Stereotypes and Tagged Values

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It is assumed that you know what stereotypes and tagged values are for. (TODO: explain it in this wiki and add a link here.)

A first note on UML 2.x and UML 1.x differences

In UML 1.x you could model stereotypes and tagged values whenever and wherever you wanted to. Since UML 2.0 stereotypes and tag definitions are only allowed to appear in a profile, which can be applied by your models (they act as an extension to the UML metamodel). So, you need to create them in a profile, which you then deploy and apply to your model, see here: Profile Configuration. Keep this in mind whenever this article mentions the creation or editing of stereotypes and tagged values!


A stereotype can be applied to any model element which is specified to be valid for that. This is done by telling the stereotype, which kind of model elements are allowed for it. The "kind" of a model element is the UML meta class (e.g. class, operation, use case, ...). You specify that when you edit the stereotype and add the needed meta classes to the list of base classes of the stereotype.

For example, when you want a stereotype to be applicable to all classes, then go to the property panel of the stereotype, unfold the "Base classes" box, click on the add button, and activate "Class" from the presented list of UML meta classes.

Later in your model, you can then apply the stereotype to a model element using the "Stereotype" tab in the details pane at the bottom. Keep in mind that if the stereotype is in a profile (which is required since UML 2.0), then the profile must be activated in the Profile Configuration.

Tagged Values

You can add a named tag to any model element and set a value. This serves as additional info or for further parameterization. The list of all these "tagged values" can be found in the "Tagged values" tab of a model element, in the details pane at the bottom. The available tags need to be defined somewhere, I'll explain how.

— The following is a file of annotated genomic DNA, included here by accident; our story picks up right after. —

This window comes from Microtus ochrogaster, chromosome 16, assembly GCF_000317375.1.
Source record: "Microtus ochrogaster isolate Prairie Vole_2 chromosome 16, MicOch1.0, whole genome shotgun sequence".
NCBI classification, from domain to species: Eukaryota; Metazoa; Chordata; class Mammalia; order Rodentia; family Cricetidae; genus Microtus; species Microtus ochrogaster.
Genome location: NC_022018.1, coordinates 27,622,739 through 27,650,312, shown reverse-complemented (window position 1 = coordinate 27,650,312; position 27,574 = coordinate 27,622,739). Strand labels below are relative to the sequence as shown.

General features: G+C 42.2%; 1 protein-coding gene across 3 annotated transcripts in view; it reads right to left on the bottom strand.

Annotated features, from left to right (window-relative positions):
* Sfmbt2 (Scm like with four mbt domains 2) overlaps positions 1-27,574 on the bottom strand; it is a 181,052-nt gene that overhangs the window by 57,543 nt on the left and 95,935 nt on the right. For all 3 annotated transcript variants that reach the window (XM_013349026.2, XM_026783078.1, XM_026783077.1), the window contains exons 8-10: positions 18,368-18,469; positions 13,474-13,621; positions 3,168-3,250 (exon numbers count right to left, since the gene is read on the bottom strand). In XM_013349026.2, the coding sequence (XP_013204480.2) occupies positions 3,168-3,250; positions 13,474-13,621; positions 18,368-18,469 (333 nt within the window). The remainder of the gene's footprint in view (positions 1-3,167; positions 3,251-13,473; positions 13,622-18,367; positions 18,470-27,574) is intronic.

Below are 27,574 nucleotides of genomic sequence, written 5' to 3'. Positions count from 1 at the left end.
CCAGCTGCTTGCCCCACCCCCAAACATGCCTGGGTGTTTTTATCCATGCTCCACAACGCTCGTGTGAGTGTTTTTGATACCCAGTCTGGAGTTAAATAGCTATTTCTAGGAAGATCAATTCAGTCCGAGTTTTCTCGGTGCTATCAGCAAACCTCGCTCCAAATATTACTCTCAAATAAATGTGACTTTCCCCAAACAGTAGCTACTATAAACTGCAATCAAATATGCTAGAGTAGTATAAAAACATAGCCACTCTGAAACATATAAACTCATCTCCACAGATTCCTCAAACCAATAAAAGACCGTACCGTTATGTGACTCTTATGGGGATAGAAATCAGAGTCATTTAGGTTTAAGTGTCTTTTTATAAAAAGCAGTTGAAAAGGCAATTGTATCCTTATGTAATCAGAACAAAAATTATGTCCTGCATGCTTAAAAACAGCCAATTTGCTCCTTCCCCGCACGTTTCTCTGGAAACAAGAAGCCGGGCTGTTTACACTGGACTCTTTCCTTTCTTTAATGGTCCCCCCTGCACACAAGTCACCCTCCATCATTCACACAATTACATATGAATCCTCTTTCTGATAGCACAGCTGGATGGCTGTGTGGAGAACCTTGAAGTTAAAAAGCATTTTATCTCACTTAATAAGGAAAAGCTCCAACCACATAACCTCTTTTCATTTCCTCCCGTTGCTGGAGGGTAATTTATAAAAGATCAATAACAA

In UML 1.x you can dynamically add a new tag definition to any model element and use it immediately, just try it. Nothing to say to UML 1.x tagged values anymore in this section. The remainder is reserved for UML 2.x!

But in UML 2.x the tags can be defined in a profile only, as this is the only valid place for such extensions. Furthermore a tag definition must belong to a stereotype and will be available only for model elements that apply that stereotype! Belonging to a stereotype means: is a property of a stereotype. For a tag definition (= stereotype property) ArgoUML currently allows the primitive built-in types Boolean, Integer, String and UnlimitedNatural.

Step 1 : Make sure you have a profile that contains a stereotype with at least one property. (Create a profile, add a stereotype, add a property to it, choose its type, deploy the profile, make sure it is available in the profile configuration.)

Step 2 : In your model, apply the profile that contains your desired tag. Then apply the owning stereotype to a model element. Now go to the "Tagged values" tab and verify that your tag (property's name) appears in the dropdown menu of the left table cells. Set some valid value and hit enter.

Voila, you just created a tagged value! It now belongs to that model element unless you remove it. Have fun!!!